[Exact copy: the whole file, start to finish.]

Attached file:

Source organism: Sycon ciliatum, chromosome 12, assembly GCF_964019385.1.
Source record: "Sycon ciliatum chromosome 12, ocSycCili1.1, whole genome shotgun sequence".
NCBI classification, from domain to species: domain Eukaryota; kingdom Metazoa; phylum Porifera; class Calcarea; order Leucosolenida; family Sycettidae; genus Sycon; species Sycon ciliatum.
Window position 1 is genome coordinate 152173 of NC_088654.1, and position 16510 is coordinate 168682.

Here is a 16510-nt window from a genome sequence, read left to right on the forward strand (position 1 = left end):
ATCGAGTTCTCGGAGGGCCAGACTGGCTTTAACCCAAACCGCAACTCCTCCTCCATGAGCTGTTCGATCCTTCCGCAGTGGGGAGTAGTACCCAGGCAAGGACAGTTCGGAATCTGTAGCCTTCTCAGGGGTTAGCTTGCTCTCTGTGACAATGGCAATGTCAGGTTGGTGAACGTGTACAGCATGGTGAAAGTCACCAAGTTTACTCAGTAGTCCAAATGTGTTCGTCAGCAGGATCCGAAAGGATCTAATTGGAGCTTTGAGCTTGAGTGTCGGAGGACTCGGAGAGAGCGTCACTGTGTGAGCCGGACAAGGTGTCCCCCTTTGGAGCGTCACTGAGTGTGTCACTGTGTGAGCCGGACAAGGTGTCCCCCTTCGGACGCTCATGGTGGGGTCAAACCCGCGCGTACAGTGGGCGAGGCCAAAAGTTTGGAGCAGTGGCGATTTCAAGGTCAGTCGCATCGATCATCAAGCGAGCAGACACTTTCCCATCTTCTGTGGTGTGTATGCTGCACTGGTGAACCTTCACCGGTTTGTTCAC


Source organism: Sycon ciliatum, chromosome 12, assembly GCF_964019385.1.
Source record: "Sycon ciliatum chromosome 12, ocSycCili1.1, whole genome shotgun sequence".
NCBI classification, from domain to species: domain Eukaryota; kingdom Metazoa; phylum Porifera; class Calcarea; order Leucosolenida; family Sycettidae; genus Sycon; species Sycon ciliatum.
Window position 1 is genome coordinate 152173 of NC_088654.1, and position 16510 is coordinate 168682.

Here is a 16510-nt window from a genome sequence, read left to right on the forward strand (position 1 = left end):
ATCGAGTTCTCGGAGGGCCAGACTGGCTTTAACCCAAACCGCAACTCCTCCTCCATGAGCTGTTCGATCCTTCCGCAGTGGGGAGTAGTACCCAGGCAAGGACAGTTCGGAATCTGTAGCCTTCTCAGGGGTTAGCTTGCTCTCTGTGACAATGGCAATGTCAGGTTGGTGAACGTGTACAGCATGGTGAAAGTCACCAAGTTTACTCAGTAGTCCAAATGTGTTCGTCAGCAGGATCCGAAAGGATCTAATTGGAGCTTTGAGCTTGAGTGTCGGAGGACTCGGAGAGAGCGTCACTGTGTGAGCCGGACAAGGTGTCCCCCTTTGGAGCGTCACTGAGTGTGTCACTGTGTGAGCCGGACAAGGTGTCCCCCTTCGGACGCTCATGGTGGGGTCAAACCCGCGCGTACAGTGGGCGAGGCCAAAAGTTTGGAGCAGTGGCGATTTCAAGGTCAGTCGCATCGATCATCAAGCGAGCAGACACTTTCCCATCTTCTGTGGTGTGTATGCTGCACTGGTGAACCTTCACCGGTTTGTTCAC